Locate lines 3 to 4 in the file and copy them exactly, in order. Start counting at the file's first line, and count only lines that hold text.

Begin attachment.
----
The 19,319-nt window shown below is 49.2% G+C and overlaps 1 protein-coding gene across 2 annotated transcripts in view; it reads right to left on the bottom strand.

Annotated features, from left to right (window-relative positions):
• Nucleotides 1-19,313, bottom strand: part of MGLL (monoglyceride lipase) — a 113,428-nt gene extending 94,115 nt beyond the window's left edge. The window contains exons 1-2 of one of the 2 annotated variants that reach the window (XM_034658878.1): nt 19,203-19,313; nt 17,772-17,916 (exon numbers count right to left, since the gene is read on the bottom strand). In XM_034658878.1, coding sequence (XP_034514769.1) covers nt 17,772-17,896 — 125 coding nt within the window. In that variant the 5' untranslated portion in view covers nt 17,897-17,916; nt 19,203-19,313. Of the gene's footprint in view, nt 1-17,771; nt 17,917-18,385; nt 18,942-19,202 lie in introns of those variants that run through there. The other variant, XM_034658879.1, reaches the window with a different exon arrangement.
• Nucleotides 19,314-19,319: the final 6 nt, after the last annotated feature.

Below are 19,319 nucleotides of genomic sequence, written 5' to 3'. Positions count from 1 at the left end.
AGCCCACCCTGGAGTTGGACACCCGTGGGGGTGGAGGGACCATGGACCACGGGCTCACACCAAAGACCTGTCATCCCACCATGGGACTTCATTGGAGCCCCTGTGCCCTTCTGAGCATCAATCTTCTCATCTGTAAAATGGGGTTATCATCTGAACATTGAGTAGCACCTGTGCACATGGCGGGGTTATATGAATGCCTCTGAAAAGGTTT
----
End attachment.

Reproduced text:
• Nucleotides 1-19,313, bottom strand: part of MGLL (monoglyceride lipase) — a 113,428-nt gene extending 94,115 nt beyond the window's left edge. The window contains exons 1-2 of one of the 2 annotated variants that reach the window (XM_034658878.1): nt 19,203-19,313; nt 17,772-17,916 (exon numbers count right to left, since the gene is read on the bottom strand). In XM_034658878.1, coding sequence (XP_034514769.1) covers nt 17,772-17,896 — 125 coding nt within the window. In that variant the 5' untranslated portion in view covers nt 17,897-17,916; nt 19,203-19,313. Of the gene's footprint in view, nt 1-17,771; nt 17,917-18,385; nt 18,942-19,202 lie in introns of those variants that run through there. The other variant, XM_034658879.1, reaches the window with a different exon arrangement.
• Nucleotides 19,314-19,319: the final 6 nt, after the last annotated feature.